Especially as the Edinburgh Fringe becomes more expensive — mostly due to the high costs of accommodation to stay in the city for a month — the opportunity to perform a short run in a London theatre is useful for a more diverse range of artists. “When people can't do grassroots stuff and develop their skills, then, it's going to be the case that only people who are already quite independently wealthy are able to try putting on theatre shows,” Flower says.

This year, the Camden Fringe has started a podcast where they explain every element of putting on a show, from how to develop a story to the nitty gritty details of risk assessment forms. “It's not a masterclass. But that's one way we're trying to help people get their feet.”


London itself is also no longer the creative haven it once was for theatre. The capital still hosts a vast array of high-quality big scale theatres in its West End and around, but for those starting out in the industry, it can look increasingly hostile.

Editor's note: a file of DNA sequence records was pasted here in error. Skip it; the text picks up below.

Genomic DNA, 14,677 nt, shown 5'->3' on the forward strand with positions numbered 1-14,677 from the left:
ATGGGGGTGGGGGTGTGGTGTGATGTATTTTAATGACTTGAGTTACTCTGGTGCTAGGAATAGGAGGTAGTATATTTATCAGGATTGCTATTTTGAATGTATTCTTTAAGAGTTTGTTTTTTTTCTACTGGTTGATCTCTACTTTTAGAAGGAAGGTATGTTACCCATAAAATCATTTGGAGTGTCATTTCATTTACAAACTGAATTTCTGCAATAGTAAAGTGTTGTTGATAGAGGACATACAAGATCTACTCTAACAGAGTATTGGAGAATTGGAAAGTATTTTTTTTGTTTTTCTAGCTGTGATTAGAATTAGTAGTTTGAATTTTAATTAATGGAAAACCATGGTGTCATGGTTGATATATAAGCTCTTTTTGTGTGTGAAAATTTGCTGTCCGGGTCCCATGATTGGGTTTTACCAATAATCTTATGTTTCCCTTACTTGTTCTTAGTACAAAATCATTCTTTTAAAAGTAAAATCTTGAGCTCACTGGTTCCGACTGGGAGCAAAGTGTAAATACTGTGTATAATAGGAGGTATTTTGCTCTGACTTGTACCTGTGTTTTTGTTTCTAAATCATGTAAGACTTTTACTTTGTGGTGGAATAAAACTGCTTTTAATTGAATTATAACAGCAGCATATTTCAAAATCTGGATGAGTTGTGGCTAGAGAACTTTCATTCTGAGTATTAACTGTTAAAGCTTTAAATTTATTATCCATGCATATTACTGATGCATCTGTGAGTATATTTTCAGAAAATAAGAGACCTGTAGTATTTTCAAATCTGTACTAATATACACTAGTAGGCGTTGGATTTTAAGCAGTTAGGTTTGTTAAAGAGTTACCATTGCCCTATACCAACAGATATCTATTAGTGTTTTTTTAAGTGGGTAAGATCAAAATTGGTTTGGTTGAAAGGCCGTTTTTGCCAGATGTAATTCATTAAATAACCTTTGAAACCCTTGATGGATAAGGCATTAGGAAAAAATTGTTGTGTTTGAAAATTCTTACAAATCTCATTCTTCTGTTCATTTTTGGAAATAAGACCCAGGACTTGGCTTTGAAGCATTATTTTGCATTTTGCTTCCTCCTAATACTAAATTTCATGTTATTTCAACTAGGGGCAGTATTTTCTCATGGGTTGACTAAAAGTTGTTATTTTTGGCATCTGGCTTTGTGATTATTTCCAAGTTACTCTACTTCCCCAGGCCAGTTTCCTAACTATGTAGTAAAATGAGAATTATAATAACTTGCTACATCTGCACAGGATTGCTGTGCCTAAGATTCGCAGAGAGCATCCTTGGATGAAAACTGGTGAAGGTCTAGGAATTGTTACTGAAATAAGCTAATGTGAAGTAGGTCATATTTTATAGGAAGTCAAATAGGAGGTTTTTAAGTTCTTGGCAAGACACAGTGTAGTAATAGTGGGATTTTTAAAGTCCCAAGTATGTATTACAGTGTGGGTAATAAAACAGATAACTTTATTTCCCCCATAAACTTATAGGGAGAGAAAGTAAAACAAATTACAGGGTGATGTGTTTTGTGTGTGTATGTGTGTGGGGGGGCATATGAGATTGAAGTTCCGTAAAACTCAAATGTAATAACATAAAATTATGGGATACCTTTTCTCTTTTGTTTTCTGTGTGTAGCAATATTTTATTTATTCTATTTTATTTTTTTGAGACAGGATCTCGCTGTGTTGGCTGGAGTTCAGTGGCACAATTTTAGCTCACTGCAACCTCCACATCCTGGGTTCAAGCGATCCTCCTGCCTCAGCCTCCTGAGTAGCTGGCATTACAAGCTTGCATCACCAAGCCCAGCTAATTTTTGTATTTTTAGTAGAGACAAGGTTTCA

This year’s National Portfolio announcement from Arts Council England (ACE) reduced the funding for many London venues in view of improving institutions in other parts of the country. The decision particularly affected new writing venues like the Donmar Warehouse and the Hampstead Theatre.

Added to the lack of government funding, steep rent rises and low wages for theatre makers has made London almost unliveable. Flower notes that many more acts are coming to this year’s Fringe from bases outside of London than before.

It makes the Camden Fringe an important light in a dimming room. A place where interesting and unusual artists can test out material without huge amounts of money backing them up. As tickets to the big shows at the West End creep up in price, many of the shows over the next month are hardly more expensive than a single drink.

“I think there is a real appetite for people to go and see fringe theatre still. People like going to see crazy stuff,” Flower says. “It’s fun to be able to take a chance on stuff and see something that has a gem of greatness about it.”